MADISON COUNTY, Ind. (WISH) – A Madison County couple was sentenced Friday by a Madison County judge to probation for charges related to more than 100 dead animals found on their farm in 2013.
Daniel and Carrie Ault reached a plea deal in January 2015. The couple faced charges after 171 dead and rotting animals were found on their Summitville farm in April 2013. Other animals were living among the carcasses with no clean water.
It’s something Madison County Sheriff’s Deputy Kim Lott said she won’t soon forget – the sights and smells of dead and decaying animals at the Ault’s farm. At one point during her testimony, as she talked about one sheep she found – a “skeleton with fleece on it” that stood up as she approached – Lott became so emotional she had to leave the courtroom to compose herself.
“A horrendous scene. It was the worse I’ve seen in Madison County and I hope I never see it again,” Lott said.
At that time, Daniel Ault told police he’d become “overwhelmed.” In court Friday he admitted he didn’t dispose of the dead animals because he had too many “irons in the fire” and no time to take care of it. He also said animals dying were the nature of the animal agriculture business.
Maleah Stringer, who is with the Anderson Animal Protection League said that’s not good enough.
“If this is the industry, and this is how the industry is run then perhaps we need to check into that and get some regulations because this is not appropriate,” Stringer said.
Bryan Williams, the Ault’s attorney, said he had been anxious for the hearing so the Ault’s could tell their story.
“So they could finally tell their side of the story and explain better who they are as people,” Willams said. “It’s not the way they’ve been portrayed – especially in this community.”
State Board of Animal Health experts testified they’d found no evidence of abuse or neglect.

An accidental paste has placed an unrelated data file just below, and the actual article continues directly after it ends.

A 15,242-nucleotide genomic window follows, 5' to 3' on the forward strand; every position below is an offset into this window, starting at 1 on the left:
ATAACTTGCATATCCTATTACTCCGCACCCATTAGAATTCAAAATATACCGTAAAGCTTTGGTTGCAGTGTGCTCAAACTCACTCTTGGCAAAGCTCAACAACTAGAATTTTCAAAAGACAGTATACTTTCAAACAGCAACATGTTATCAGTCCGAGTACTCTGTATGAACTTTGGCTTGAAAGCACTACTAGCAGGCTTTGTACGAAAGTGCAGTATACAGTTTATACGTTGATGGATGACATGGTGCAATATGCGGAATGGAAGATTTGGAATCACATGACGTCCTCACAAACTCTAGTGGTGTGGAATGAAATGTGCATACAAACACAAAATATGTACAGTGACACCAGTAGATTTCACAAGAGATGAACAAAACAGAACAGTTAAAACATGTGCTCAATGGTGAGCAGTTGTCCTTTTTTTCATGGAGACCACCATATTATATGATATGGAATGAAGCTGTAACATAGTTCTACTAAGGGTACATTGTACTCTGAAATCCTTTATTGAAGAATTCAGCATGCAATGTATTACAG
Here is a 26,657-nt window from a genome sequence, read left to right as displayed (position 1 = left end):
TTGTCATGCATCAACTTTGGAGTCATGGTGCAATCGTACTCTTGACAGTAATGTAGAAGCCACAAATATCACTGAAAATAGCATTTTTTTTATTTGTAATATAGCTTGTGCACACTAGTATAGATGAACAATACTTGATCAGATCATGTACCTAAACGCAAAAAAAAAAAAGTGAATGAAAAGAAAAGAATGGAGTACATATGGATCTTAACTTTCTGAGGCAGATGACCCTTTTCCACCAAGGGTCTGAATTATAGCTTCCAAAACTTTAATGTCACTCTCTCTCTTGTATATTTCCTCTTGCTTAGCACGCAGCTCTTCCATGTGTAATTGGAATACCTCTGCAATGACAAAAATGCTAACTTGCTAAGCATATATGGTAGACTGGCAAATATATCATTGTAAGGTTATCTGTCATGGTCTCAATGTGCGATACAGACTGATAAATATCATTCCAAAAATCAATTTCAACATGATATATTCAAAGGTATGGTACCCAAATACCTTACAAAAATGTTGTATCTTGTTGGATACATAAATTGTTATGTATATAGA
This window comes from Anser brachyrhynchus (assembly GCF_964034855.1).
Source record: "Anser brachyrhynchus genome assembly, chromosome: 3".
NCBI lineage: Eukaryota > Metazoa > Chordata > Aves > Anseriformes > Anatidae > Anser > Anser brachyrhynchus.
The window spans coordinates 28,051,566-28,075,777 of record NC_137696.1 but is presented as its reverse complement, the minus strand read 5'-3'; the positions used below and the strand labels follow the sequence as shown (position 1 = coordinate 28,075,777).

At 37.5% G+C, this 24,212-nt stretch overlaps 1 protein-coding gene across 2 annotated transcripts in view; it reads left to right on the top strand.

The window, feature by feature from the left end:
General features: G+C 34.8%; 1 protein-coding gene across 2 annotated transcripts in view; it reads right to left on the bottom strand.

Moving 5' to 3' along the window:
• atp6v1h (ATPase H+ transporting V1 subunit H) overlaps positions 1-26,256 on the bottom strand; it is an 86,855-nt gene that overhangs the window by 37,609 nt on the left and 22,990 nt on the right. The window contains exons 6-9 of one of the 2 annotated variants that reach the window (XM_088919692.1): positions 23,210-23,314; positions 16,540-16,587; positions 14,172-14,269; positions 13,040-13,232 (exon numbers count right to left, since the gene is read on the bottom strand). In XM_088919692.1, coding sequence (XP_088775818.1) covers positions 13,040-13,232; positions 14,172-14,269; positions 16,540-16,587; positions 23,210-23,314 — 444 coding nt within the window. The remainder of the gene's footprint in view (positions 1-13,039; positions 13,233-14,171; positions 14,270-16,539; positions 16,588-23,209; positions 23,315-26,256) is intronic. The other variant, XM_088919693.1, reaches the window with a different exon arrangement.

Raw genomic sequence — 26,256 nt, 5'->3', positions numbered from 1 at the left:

“I thought that’s what’s been important this whole time is there’s been a lot of rumors about what went on out there, a lot of speculation, a lot of – quite frankly – criticism of the Ault’s that the evidence – the actual State’s experts – didn’t support.,” Williams said.
Prosecutor Rodney Cummings had asked the judge for jail time for Daniel Ault, believing he was more responsible for what happened on the farm than Carrie Ault. He said, however, that the judge’s decision to sentence the couple to probation was fair.
“It may not seem like a significant punishment but given the level of sentences that are available for this kind of crime it’s the best we could do,” he said. “As of now he has felony convictions and he cannot participate in that business so that’s a win in and of itself.”
Cummings said while there were a few animals that showed evidence of malnourishment and mistreatment, there was no proof on how the dead animals had died, making it difficult to move forward on those cases. He said, to Daniel Ault, the animals were just something to “get to the slaughter house and get paid for quickly.”
“Any treatment or services he provided – food or water – just was money out of his pocket and I think that’s what the evidence was in this case,” Cummings said. “And I think that’s why we ended up with such a horrible scene out on that farm.”
Daniel Ault’s probation will last two years while Carrie Ault will be on probation for just one year. Daniel has 30 days to appeal his sentence. Carrie Ault has said she will not appeal her sentence.